Lesson 6: Green Eggs and Ham

We rounded out last week with sauce mania: beurre blanc, béarnaise sauce, mayonnaise (perfect for this Utah delicacy, which they call salsa de golf here), tarter sauce and various vinaigrettes. Unfortunately, I forgot my camera, but suffice it to say it was a fat overload just before the beach. And today, we made chicken, fish and beef stock- a good basic to know but pretty boring.

Tragically, brunch doesn't really exist in Buenos Aires. Poor things, deprived of God's perfect meal.  On Tuesday, our Argentine classmates got a taste of American diner heaven with...eggs galore!

Fried eggs: in order to prevent those pesky bubbles and charred bottoms, we poured about two inches of mixed (olive/vegetable, but you can use whatever) oil into a frying pan and cracked an egg into it. You would think this would be obscenely unhealthy, but they told us the egg is actually less absorbent when it's submerged in sizzling hot oil. Believe that if you want to, but the technique definitely makes pristine fried eggs (like the one below except without a broken yolk, whoopsies!).

This may be my new favorite food: scrambled eggs with ham, parsley and shoe string french fries. Absolutely amazing.

A tip re: scrambled eggs- you have to get the pan very, very hot, drop in your already muddled-up eggs and then RAPIDLY scramble them around with a wooden spoon. This keeps them from burning and produces creamy, non-watery perfection.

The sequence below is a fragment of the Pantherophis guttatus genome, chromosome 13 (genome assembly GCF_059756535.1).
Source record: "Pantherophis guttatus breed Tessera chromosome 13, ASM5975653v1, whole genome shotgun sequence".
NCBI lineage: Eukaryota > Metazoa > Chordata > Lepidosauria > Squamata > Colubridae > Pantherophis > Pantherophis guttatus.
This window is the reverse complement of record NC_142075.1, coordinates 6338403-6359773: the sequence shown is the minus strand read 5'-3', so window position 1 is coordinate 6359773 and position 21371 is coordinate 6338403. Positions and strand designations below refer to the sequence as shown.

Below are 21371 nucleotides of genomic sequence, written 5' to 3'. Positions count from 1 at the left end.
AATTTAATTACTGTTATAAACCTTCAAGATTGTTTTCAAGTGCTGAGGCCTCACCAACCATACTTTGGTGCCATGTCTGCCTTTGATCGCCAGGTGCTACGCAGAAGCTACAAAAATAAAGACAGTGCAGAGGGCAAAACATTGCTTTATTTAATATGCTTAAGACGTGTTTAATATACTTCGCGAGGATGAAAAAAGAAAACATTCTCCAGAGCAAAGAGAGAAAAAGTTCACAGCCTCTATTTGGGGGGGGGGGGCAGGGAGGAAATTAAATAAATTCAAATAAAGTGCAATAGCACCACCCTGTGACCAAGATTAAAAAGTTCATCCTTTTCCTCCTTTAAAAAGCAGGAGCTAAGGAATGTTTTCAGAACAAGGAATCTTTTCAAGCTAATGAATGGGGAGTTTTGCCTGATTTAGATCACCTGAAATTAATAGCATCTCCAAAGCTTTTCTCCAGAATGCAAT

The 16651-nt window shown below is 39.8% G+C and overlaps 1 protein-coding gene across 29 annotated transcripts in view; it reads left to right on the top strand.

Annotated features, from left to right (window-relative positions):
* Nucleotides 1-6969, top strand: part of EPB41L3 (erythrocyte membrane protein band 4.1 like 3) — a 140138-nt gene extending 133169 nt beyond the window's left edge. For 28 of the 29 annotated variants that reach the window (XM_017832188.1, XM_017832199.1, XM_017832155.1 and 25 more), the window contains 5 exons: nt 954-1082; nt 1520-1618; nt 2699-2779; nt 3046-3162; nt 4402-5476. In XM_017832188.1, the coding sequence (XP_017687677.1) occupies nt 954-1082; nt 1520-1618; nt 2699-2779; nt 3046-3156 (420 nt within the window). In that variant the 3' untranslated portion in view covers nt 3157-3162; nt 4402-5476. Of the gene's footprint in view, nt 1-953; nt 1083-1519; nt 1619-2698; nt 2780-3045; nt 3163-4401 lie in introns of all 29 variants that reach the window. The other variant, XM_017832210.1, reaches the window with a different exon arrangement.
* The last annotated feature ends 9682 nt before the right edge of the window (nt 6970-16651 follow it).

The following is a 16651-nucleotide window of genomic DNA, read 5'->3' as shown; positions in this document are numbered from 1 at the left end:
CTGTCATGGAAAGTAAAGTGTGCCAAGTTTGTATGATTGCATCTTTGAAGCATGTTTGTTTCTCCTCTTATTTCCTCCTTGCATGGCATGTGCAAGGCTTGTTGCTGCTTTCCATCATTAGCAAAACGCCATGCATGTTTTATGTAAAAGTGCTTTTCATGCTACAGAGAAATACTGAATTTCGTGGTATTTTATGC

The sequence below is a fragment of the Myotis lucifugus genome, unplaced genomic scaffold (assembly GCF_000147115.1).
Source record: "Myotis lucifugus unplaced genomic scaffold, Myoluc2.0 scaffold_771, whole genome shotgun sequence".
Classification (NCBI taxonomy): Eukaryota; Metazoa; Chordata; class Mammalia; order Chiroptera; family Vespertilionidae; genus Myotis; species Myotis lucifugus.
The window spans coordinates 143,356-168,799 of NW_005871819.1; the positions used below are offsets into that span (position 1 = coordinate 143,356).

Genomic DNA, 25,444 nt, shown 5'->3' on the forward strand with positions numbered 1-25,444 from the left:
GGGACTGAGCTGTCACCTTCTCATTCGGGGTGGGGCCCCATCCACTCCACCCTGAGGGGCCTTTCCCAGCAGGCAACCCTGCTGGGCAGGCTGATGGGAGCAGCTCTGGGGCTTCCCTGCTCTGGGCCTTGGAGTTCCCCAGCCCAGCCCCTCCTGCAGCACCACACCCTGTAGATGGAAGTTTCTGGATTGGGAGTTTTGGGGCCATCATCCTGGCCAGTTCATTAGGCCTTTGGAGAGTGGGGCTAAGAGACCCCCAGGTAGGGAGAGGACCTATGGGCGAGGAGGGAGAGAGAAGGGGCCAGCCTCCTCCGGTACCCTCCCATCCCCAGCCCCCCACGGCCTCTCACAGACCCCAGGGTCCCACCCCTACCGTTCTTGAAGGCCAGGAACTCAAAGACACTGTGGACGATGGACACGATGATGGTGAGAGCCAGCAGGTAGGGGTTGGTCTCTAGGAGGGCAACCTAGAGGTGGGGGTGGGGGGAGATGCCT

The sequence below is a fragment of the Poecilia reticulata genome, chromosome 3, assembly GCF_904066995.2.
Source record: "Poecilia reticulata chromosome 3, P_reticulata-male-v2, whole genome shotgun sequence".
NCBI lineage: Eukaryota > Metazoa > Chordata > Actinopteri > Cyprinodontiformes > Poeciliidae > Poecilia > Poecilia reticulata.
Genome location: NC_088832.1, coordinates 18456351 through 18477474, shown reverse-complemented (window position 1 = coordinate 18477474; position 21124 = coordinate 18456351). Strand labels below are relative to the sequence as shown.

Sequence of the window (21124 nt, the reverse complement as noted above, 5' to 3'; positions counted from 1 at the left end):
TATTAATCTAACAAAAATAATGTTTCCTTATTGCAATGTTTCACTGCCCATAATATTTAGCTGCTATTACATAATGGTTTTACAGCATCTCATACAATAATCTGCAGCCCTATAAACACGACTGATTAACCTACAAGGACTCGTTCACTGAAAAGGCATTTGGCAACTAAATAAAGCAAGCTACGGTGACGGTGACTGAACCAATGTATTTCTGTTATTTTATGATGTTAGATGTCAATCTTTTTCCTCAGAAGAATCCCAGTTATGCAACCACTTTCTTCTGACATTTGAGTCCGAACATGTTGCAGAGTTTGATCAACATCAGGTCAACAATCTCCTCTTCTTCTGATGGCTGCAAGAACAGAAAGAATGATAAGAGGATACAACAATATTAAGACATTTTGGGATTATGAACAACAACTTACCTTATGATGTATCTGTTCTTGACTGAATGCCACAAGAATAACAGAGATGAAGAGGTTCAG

A sampling of our other egg dishes: 
poached egg- boil water and add a dash of white wine vinegar; use a whisk to stir the water and create a vortex; once the water slows down (a lot), carefully slide in the egg and MAGICALLY, the white swirls around and you get a cute, neat package around the creamy yolk.
tortilla española- one of my favorite meals of all time (which I discovered at Spain's equivalent of Subway) is slices of tortilla española with a little mayo on a baguette; we made this by adding sautéed onions and thin, round, briefly deep-fried slices of potato to scrambled eggs, pouring this mixture into a frying pan, and masterfully flipping it (using a pot lid!) once it had set to brown both sides.
omelette- the omelettes they had us make are very different from the pancake-style we're used to in the U.S.; to make them, we briefly scrambled the eggs and then crowded them over to one side of the pan; once one side had cooked, we half-flipped, half-rolled it to brown the other.

Our egg extravaganza was the perfect cure for brunch-sickness and might even make Dr. Seuss proud.

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